Worked Examples of Extremum Problem

Example 1. Constant-sum, maximum-product principle. Given a positive number $S$. Prove that among all choices of positive numbers $x$ and $y$ with $x+y=S$, the product $xy$ is largest when $x=y=S.$

Proof. If $x+y=S,$ then $y=S-x$ and the product $xy$ is equal to $x(S-x)=xS-x^2.$ This quadratic polynomial has first derivative MATH which is positive for $x<\frac S2$ and negative for $x>\frac S2$. Hence the maximum of $xy$ occurs when $x=S/2,y=S-x=S/2.$ This can also be proved without the use of calculus. We simply write MATHand note that $f(x)$ is largest when $x=S/2.$

Example 2. Constant-product, minimum-sum principle. Given a positive number $P.$ Prove that among all choices of positive numbers $x$ and $y$ with $xy=P$, the sum $x+y$ is smallest when $x=y=\sqrt{P}$.

Proof. We must determine the minimum of the function $f(x)=x+P/x$ for $x>0$. The first derivative is MATH. This is negative for $x^2<P $ and positive for $x^2>P$ so $f(x)$ has its minimum at $x=\sqrt{P}$. Hence, the sum $x+y$ is smallest when $x=y=\sqrt{P}$.

Example 3. Among all rectangles of given perimeter, the square has the largest area.

Proof. We use the result of Example 1. Let $x$ and $y$, denote the sides of a general rectangle. If the perimeter is fixed, then $x+y$ is constant, so the area $xy$ has its largest value when $x=y$. Hence, the maximizing rectangle is a square.

Example 4. The geometric mean of two positive numbers does not exceed their arithmetic mean. That is, MATH.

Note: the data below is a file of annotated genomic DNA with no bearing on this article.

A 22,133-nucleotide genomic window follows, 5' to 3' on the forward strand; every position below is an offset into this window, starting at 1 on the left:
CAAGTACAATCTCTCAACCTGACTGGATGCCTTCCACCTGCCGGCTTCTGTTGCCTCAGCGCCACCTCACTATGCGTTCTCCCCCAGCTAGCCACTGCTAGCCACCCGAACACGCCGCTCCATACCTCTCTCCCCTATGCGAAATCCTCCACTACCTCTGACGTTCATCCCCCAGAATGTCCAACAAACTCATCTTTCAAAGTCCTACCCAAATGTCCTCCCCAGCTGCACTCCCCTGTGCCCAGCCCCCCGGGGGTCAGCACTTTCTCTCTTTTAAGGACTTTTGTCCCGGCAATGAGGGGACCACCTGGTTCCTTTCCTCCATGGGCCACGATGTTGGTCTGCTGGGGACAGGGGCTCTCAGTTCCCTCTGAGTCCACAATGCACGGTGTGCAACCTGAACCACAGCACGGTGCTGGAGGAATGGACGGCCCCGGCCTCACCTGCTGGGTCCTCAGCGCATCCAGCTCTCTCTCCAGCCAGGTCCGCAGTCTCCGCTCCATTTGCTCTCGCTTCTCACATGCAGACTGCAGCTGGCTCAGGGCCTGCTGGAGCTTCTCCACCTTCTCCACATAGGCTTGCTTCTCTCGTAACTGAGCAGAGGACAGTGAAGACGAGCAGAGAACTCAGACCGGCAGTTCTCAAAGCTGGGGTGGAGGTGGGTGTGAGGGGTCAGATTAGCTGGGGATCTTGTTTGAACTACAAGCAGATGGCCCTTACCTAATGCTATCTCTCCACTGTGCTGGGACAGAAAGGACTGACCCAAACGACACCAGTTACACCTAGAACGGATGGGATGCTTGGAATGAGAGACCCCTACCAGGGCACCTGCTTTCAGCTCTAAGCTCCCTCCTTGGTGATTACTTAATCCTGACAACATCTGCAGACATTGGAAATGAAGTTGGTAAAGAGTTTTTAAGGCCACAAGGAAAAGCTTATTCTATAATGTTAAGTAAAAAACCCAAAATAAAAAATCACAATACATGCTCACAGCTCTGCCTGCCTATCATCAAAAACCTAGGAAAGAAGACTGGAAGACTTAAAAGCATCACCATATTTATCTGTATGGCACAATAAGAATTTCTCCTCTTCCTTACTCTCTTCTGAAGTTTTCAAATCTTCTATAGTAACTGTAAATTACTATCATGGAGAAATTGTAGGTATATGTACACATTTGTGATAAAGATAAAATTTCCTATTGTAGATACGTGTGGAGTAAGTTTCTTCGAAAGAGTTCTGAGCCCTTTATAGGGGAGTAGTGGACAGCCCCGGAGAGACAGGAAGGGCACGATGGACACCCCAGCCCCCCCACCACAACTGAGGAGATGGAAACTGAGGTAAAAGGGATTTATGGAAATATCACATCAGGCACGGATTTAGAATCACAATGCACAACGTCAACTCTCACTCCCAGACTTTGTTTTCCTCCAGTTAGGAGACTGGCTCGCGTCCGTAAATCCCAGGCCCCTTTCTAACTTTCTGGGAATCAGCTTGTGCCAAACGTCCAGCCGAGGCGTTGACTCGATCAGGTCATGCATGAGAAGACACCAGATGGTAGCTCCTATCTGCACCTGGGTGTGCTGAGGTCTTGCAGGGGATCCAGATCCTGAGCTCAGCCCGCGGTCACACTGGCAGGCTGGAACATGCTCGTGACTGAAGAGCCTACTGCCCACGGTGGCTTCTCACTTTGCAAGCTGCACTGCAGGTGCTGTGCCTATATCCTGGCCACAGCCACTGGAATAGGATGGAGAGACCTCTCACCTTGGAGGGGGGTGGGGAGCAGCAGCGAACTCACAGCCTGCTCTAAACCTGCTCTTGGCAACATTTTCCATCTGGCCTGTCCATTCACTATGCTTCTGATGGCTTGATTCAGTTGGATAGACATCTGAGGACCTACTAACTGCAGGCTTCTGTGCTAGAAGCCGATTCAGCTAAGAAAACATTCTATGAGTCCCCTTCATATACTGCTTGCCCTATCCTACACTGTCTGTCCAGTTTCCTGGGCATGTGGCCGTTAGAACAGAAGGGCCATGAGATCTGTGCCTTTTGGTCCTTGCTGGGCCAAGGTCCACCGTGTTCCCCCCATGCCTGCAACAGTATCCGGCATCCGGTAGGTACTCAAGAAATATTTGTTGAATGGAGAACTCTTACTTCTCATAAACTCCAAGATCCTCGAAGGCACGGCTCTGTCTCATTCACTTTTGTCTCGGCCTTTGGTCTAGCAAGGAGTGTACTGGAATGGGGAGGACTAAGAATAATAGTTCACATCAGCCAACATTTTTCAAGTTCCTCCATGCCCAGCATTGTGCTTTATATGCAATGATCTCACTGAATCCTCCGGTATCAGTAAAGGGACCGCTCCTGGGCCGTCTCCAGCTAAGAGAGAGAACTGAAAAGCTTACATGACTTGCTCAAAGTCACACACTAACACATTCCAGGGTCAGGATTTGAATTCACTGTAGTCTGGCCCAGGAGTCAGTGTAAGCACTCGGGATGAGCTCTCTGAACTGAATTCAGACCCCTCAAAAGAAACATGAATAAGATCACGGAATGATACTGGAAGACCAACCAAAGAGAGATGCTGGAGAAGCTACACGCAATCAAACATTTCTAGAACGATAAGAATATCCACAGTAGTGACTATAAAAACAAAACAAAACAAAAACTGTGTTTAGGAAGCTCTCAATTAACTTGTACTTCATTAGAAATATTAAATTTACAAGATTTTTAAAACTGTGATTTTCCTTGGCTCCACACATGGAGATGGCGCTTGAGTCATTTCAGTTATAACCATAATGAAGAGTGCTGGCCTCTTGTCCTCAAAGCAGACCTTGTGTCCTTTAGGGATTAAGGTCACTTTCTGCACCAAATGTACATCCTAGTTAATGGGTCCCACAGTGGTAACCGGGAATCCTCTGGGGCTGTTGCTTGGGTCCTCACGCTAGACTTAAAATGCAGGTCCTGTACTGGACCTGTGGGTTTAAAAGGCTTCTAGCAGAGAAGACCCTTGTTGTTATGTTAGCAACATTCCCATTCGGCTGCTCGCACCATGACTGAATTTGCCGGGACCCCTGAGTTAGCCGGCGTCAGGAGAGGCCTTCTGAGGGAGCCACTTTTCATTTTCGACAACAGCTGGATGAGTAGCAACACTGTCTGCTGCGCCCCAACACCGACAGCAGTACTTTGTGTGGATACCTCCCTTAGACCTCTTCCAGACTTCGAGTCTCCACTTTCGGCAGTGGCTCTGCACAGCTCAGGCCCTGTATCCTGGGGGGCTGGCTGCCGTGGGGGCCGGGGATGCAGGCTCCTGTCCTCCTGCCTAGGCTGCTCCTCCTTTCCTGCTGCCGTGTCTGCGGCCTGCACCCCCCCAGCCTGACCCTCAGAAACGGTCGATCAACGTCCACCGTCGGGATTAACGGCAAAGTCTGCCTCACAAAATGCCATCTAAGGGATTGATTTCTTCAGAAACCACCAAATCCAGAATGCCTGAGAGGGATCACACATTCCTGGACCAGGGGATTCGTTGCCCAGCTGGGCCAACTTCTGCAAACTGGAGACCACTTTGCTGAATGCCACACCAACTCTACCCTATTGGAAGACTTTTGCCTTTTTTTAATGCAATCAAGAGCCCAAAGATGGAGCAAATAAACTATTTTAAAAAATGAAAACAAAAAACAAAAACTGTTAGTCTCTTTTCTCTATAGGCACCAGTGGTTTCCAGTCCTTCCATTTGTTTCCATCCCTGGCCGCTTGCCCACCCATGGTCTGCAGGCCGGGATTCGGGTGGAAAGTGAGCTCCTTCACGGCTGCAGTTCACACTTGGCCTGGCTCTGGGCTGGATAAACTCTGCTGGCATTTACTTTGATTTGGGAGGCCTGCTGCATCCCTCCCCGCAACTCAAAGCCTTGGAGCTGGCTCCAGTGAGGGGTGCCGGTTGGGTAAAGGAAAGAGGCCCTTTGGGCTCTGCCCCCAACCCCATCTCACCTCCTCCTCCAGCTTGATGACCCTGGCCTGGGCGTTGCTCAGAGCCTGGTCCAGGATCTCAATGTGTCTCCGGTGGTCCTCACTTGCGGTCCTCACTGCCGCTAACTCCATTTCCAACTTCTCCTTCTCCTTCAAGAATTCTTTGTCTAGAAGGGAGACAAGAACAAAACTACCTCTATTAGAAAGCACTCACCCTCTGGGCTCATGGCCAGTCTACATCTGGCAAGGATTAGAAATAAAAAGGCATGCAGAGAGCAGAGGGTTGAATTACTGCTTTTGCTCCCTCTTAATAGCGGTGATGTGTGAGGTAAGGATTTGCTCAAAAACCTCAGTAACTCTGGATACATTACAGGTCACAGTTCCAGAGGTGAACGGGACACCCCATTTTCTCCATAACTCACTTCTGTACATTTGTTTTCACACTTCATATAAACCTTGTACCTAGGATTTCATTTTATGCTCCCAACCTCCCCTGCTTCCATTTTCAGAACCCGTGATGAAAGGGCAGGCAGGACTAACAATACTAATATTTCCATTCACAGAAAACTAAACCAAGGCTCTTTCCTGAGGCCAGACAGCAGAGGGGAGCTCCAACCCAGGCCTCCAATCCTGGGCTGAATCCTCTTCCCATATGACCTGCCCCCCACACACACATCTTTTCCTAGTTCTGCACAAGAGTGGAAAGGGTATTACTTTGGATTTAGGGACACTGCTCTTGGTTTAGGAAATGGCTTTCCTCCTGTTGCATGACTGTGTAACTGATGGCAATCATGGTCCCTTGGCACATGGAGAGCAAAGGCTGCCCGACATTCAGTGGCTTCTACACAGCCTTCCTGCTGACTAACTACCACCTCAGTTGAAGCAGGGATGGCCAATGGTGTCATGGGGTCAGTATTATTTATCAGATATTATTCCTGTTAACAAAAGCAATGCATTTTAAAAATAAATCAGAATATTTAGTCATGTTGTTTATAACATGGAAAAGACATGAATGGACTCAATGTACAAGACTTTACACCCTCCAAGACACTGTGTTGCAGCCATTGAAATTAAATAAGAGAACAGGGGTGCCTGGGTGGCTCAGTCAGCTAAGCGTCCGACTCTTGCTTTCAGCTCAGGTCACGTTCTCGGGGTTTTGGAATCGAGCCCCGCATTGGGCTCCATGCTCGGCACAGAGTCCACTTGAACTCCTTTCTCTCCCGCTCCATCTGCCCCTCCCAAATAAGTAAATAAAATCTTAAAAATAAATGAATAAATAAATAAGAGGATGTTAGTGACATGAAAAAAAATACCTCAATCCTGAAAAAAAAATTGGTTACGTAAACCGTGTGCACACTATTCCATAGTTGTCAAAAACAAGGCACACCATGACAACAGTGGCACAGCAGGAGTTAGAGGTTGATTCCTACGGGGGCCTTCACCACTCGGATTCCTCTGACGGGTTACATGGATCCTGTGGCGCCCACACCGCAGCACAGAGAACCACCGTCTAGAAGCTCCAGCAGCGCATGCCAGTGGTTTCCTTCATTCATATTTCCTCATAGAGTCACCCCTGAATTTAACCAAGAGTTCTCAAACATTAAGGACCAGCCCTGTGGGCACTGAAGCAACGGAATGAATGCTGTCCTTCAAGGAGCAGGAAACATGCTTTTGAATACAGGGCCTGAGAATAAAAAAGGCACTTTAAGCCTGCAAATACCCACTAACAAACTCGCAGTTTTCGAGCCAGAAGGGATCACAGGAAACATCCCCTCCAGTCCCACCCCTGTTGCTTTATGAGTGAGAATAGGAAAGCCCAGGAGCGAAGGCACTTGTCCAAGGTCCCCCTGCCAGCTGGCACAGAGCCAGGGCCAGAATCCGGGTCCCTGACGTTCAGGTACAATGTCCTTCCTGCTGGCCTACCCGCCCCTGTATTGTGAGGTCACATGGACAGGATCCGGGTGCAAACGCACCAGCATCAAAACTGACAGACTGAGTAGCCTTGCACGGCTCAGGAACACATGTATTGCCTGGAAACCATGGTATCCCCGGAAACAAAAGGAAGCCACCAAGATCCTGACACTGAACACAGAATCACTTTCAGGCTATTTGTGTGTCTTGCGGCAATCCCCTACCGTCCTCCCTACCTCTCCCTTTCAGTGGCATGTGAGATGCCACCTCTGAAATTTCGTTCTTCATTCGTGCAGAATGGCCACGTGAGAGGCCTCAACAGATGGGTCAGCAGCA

Proof. Given $a>0,b>0$, let $P=ab$. Among all positive $x$ and $y$ with $xy=P $, the sum $x+y$ is smallest when $x=y=\sqrt{P}$. In other words, if $xy=P,$ then MATH In particular, MATH, so MATH. Equality occurs if and only if $a=b.$

Example 5. A block of weight $W$ is to be moved along a flat table by a force inclined at an angle $\theta $ with the line of motion, where MATH. Assume the motion is resisted by a frictional force which is proportional to the normal force with which the block presses perpendicularly against the surface of the table. Find the angle $\theta $ for which the propelling force needed to overcome friction will be as small as possible.

Solution. Let $F(\theta )$ denote the propelling force. It has an upward vertical component MATH so the net normal force pressing against the table is MATH The frictional force is $\mu N$, where $\mu $ is a constant called the coefficient of friction. The horizontal component of the propelling force is MATH. When this is equated to the frictional force, we get MATH from which we find
MATH
To minimize $F(\theta )$, we maximize the denominator MATH in the interval MATH At the endpoints, we have $g(0)=1$ and MATH. In the interior of the interval, we have
MATH
so $g$ has a critical point at $\theta =\alpha $ , where MATH This gives MATH. We can express $\cos \alpha $ in terms of $\mu $. Since MATH, we find MATH, so MATH. Thus MATH Since $g(\alpha )$ exceeds $g(0)$ and $g(\pi /2)$, the maximum of $g$ occurs at the critical point. Hence the minimum force required is
MATH

Example 6. Find the shortest distance from a given point $(0,b)$ on the $y$-axis to the parabola $x^2=4y$. (The number $b$ may have any real value.)

Solution. The quantity to be minimized is the distance
MATH
subject to the restriction $x^2=4y$. It is clear that when $b$ is negative the minimum distance is $\left| b\right| $. As the point $(0,b)$ moves upward along the positive $y$-axis, the minimum is $b$ until the point reaches a certain special position, above which the minimum is $<b.$ The exact location of this special position will now be determined.

First of all, we observe that the point $(x,y)$ that minimizes $d$ also minimizes $d^2$. (This observation enables us to avoid differentiation of square roots.) At this stage, we may express $d^2$ in terms of $x$ alone or else in terms of $y$ alone. We shall express $d^2$ in terms of $y.$

Therefore the function $f$ to be minimized is given by the formula
MATH